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Entries in Colorado Rockies (29)


Angels Swap Chatwood for Ianetta

Jerry Dipoto began his tenure as Angels GM by acquiring a high-OBP catcher and ending the long national nightmare known as "Now batting, Jeff Mathis." L.A. picked up Chris Ianetta from the Rockies in exchange for right-handed starter Tyler Chatwood. Colorado then inked Ramon Hernandez to a two-year, $6.5 million contract to serve as a stopgap to prospect Wilin Rosario.

In Ianetta, the Angels pick up one of the most patient hitters in the game and a guy who could be described as Mike Napoli Lite (don't tell Mike Scioscia I said that). The big right-handed hitter, 29 in April, has chased less than 19 percent of pitches thrown off the plate over the past three years. Daric Barton, Bobby Abreu, Josh Willingham, Marco Scutaro, Geovany Soto and Jack Cust are the only hitters with 1,000+ plate appearances over that period that have shown more restraint. Ianetta's power and discipline make him a quality hitter for a catcher at any altitude, as his 102 OPS+ and 99 career OPS+ show, and Baseball-Reference's Total Zone rates him as around average behind the dish.

Ianetta's production will be worth more than his modest $3.55 million salary in 2012, but his acquisition and the possible return to health of Kendrys Morales mean that Hank Conger may be looking at another year at Salt Lake City. This trade shouldn't be seen as a condemnation of Conger, though. Because he was swapped, Ianetta can void his $5 million club option for 2013, and it's hard to believe that he won't test the market at that point. Conger has hit a combined .204/.284/.345 in 231 PA in short MLB stints over the past two years, chasing 33 percent of out-of-zone pitches. So long as the switch-hitter gets regular ABs next year to hone his approach, he should be ready to take over in 2013.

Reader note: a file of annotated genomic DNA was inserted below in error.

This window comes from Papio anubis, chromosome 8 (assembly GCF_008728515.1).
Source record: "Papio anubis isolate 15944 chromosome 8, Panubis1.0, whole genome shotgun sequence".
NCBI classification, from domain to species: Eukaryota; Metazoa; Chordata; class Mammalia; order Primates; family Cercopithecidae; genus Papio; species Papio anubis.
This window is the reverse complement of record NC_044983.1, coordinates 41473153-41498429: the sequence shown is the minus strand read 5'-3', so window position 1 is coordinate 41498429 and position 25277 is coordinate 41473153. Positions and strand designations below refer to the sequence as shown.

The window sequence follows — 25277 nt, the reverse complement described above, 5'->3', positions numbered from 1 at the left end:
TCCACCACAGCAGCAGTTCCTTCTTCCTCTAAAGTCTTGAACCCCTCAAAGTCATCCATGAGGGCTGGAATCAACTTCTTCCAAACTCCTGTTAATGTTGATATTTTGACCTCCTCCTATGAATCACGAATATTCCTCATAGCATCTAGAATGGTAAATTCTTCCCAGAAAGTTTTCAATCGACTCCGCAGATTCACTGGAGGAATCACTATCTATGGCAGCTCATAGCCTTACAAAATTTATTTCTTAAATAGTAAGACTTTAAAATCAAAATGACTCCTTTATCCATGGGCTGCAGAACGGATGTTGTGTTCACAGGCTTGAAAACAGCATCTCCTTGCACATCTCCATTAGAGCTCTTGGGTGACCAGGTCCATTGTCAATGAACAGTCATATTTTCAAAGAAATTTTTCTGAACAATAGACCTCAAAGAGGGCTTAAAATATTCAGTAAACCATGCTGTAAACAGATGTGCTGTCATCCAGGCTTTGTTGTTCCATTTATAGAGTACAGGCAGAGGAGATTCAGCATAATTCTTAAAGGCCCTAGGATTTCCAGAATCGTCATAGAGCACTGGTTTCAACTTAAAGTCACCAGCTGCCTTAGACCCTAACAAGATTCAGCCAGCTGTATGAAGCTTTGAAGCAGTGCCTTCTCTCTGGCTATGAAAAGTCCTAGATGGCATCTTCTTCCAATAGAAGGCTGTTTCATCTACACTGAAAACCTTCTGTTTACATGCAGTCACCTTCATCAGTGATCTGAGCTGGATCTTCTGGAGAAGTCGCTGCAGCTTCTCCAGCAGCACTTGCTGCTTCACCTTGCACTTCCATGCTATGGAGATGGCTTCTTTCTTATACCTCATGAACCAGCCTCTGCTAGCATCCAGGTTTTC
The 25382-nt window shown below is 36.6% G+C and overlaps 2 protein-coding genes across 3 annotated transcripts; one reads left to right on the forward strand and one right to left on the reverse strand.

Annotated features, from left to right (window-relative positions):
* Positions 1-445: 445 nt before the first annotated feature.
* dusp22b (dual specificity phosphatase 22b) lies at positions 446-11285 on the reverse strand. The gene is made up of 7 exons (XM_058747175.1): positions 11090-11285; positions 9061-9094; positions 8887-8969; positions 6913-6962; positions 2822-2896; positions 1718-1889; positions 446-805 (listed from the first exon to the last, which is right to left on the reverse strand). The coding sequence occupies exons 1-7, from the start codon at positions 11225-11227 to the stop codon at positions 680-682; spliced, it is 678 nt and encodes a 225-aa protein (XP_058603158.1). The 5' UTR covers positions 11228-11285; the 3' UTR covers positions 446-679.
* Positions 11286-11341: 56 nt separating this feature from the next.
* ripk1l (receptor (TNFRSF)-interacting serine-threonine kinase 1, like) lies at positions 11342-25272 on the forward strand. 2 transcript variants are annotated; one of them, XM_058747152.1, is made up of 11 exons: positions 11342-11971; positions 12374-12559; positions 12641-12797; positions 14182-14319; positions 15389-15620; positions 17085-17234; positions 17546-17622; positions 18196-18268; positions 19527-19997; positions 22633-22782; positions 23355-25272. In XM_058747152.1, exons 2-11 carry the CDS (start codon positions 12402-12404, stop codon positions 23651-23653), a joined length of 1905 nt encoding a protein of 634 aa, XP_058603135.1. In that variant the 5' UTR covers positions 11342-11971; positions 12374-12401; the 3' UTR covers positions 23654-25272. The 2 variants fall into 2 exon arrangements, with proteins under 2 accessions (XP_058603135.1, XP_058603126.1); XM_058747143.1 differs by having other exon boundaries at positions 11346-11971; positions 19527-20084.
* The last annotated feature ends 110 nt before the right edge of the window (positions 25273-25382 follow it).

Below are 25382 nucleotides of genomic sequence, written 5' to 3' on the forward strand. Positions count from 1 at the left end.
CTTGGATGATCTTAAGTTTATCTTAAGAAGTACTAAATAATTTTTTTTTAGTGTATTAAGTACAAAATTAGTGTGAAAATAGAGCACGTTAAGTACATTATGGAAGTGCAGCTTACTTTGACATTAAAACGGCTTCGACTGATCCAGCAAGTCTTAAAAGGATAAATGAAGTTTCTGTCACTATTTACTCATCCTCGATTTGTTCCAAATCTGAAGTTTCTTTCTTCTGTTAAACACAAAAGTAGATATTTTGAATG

Ianetta's pick-up also means that Mathis' playing time will be mercifully cut, if he's not set loose with a non-tender altogether. Whatever Mathis' defensive merits are -- they don't show up in the admittedly limited defensive catcher stats at hand -- it's hard to overstate just how bad of a hitter he has been since breaking into the big leagues in 2005. His adjusted OPS is 50 percent worse than average.

It's just plain hard to find an epic out-maker who has gotten as many plate appearances as Mathis (1,360). There's a simple reason for that: when a guy can't outhit his battery mate, he's usually shown the door. Maybe they burn his bats just to make sure he can't swing them anymore, or suggest he look into green energy job as a human windmill. Mathis is one of just 26 hitters ever to post an OPS+ of 50 or lower while getting over 1,000 PAs, and he's the only guy since the 1980s:


Scioscia loves Mathis, but Darwin hates him.

Colorado, meanwhile, traded two years of possible team control over Ianetta for five years of Chatwood. On the positive side, the soon-to-be 22-year-old ranked as the 76th-best prospect according to Baseball America prior to last year and managed not to get beheaded in the majors when he really had no place being there as a guy with all of 90 innings of experience in the upper minor leagues. That said, he's awfully raw. Chatwood barely struck out more batters (4.7 per nine) than he walked (4.5), and he was more of a modest ground ball pitcher (48 GB%) than a real dirt devil. It's not like he dominated on the farm, either, with 7.6 K/9, nearly five free passes per nine and ground ball rates that quickly went from extreme to average.